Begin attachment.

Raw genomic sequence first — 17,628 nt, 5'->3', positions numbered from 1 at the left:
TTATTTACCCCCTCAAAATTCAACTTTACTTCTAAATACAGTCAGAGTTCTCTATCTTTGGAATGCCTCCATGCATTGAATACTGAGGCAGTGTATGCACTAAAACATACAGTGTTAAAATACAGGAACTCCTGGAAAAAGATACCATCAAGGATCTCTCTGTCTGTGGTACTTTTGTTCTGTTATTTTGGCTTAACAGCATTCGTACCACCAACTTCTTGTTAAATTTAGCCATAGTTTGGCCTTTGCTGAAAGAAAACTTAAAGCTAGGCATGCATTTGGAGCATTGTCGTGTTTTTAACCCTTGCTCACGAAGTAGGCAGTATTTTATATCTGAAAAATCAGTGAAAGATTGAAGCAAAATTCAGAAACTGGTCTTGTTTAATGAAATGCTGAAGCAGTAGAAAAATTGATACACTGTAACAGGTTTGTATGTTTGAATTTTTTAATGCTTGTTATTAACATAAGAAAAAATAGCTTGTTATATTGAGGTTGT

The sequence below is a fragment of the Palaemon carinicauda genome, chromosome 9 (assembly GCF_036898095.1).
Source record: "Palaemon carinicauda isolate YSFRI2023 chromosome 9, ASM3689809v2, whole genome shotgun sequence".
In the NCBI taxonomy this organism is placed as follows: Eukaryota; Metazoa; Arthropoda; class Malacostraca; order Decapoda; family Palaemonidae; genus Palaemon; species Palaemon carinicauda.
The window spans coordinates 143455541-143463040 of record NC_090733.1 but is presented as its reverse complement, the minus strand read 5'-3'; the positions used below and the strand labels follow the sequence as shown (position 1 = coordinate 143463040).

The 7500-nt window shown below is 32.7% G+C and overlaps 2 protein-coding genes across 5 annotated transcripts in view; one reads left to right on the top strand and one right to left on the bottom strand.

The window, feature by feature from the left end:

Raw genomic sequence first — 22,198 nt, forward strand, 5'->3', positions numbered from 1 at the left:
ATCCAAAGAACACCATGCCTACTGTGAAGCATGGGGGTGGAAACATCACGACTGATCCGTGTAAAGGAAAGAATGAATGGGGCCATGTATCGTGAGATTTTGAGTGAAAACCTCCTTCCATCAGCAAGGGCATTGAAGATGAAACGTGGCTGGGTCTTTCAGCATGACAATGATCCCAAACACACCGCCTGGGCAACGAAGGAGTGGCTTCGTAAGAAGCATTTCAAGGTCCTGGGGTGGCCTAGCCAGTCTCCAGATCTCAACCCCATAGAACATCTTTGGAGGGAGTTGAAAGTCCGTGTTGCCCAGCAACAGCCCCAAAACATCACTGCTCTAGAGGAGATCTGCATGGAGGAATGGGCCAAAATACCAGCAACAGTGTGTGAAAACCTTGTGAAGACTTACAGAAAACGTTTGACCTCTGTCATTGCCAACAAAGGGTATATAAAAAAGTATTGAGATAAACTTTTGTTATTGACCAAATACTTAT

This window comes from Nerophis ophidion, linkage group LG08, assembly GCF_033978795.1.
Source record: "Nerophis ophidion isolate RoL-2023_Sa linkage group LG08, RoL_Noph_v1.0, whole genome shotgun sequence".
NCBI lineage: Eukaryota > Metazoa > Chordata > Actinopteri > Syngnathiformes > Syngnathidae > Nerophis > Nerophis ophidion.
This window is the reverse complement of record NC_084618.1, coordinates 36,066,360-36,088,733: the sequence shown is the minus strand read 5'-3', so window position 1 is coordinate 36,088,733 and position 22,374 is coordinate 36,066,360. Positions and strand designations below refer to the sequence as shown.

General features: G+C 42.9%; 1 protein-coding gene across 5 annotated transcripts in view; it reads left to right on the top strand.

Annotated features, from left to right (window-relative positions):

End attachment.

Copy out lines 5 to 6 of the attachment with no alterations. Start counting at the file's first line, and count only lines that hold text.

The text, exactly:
In the NCBI taxonomy this organism is placed as follows: Eukaryota; Metazoa; Arthropoda; class Malacostraca; order Decapoda; family Palaemonidae; genus Palaemon; species Palaemon carinicauda.
The window spans coordinates 143455541-143463040 of record NC_090733.1 but is presented as its reverse complement, the minus strand read 5'-3'; the positions used below and the strand labels follow the sequence as shown (position 1 = coordinate 143463040).